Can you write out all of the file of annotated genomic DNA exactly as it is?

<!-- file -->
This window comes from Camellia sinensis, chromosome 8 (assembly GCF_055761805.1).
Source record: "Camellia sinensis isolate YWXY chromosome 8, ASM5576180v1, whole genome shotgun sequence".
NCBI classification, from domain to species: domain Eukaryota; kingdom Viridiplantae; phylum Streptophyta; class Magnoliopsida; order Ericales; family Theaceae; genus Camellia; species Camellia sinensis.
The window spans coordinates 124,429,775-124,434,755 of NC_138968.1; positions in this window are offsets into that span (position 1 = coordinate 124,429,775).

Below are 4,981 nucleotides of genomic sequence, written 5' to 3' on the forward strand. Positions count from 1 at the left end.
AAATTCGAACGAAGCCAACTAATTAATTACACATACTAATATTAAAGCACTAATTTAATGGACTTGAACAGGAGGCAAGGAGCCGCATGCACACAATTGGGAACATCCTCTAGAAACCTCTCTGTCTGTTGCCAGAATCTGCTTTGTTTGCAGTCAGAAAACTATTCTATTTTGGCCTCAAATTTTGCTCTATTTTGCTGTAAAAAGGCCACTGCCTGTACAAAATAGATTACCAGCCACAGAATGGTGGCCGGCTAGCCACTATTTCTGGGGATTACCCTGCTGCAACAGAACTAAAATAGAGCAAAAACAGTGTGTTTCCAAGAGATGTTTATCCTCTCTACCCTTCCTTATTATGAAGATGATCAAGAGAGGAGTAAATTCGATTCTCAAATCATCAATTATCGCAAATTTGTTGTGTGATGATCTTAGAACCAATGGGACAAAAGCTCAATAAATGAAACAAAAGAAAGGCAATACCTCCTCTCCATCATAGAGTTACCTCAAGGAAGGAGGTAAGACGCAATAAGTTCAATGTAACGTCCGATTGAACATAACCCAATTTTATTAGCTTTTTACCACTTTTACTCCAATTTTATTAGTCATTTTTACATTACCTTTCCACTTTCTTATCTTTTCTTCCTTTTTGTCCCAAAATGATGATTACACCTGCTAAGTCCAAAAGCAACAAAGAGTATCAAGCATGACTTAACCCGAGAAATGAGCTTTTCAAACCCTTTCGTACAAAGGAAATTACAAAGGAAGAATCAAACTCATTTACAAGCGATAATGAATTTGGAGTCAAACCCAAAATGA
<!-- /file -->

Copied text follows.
This window comes from Camellia sinensis, chromosome 8 (assembly GCF_055761805.1).
Source record: "Camellia sinensis isolate YWXY chromosome 8, ASM5576180v1, whole genome shotgun sequence".
NCBI classification, from domain to species: domain Eukaryota; kingdom Viridiplantae; phylum Streptophyta; class Magnoliopsida; order Ericales; family Theaceae; genus Camellia; species Camellia sinensis.
The window spans coordinates 124,429,775-124,434,755 of NC_138968.1; positions in this window are offsets into that span (position 1 = coordinate 124,429,775).

Below are 4,981 nucleotides of genomic sequence, written 5' to 3' on the forward strand. Positions count from 1 at the left end.
AAATTCGAACGAAGCCAACTAATTAATTACACATACTAATATTAAAGCACTAATTTAATGGACTTGAACAGGAGGCAAGGAGCCGCATGCACACAATTGGGAACATCCTCTAGAAACCTCTCTGTCTGTTGCCAGAATCTGCTTTGTTTGCAGTCAGAAAACTATTCTATTTTGGCCTCAAATTTTGCTCTATTTTGCTGTAAAAAGGCCACTGCCTGTACAAAATAGATTACCAGCCACAGAATGGTGGCCGGCTAGCCACTATTTCTGGGGATTACCCTGCTGCAACAGAACTAAAATAGAGCAAAAACAGTGTGTTTCCAAGAGATGTTTATCCTCTCTACCCTTCCTTATTATGAAGATGATCAAGAGAGGAGTAAATTCGATTCTCAAATCATCAATTATCGCAAATTTGTTGTGTGATGATCTTAGAACCAATGGGACAAAAGCTCAATAAATGAAACAAAAGAAAGGCAATACCTCCTCTCCATCATAGAGTTACCTCAAGGAAGGAGGTAAGACGCAATAAGTTCAATGTAACGTCCGATTGAACATAACCCAATTTTATTAGCTTTTTACCACTTTTACTCCAATTTTATTAGTCATTTTTACATTACCTTTCCACTTTCTTATCTTTTCTTCCTTTTTGTCCCAAAATGATGATTACACCTGCTAAGTCCAAAAGCAACAAAGAGTATCAAGCATGACTTAACCCGAGAAATGAGCTTTTCAAACCCTTTCGTACAAAGGAAATTACAAAGGAAGAATCAAACTCATTTACAAGCGATAATGAATTTGGAGTCAAACCCAAAATGA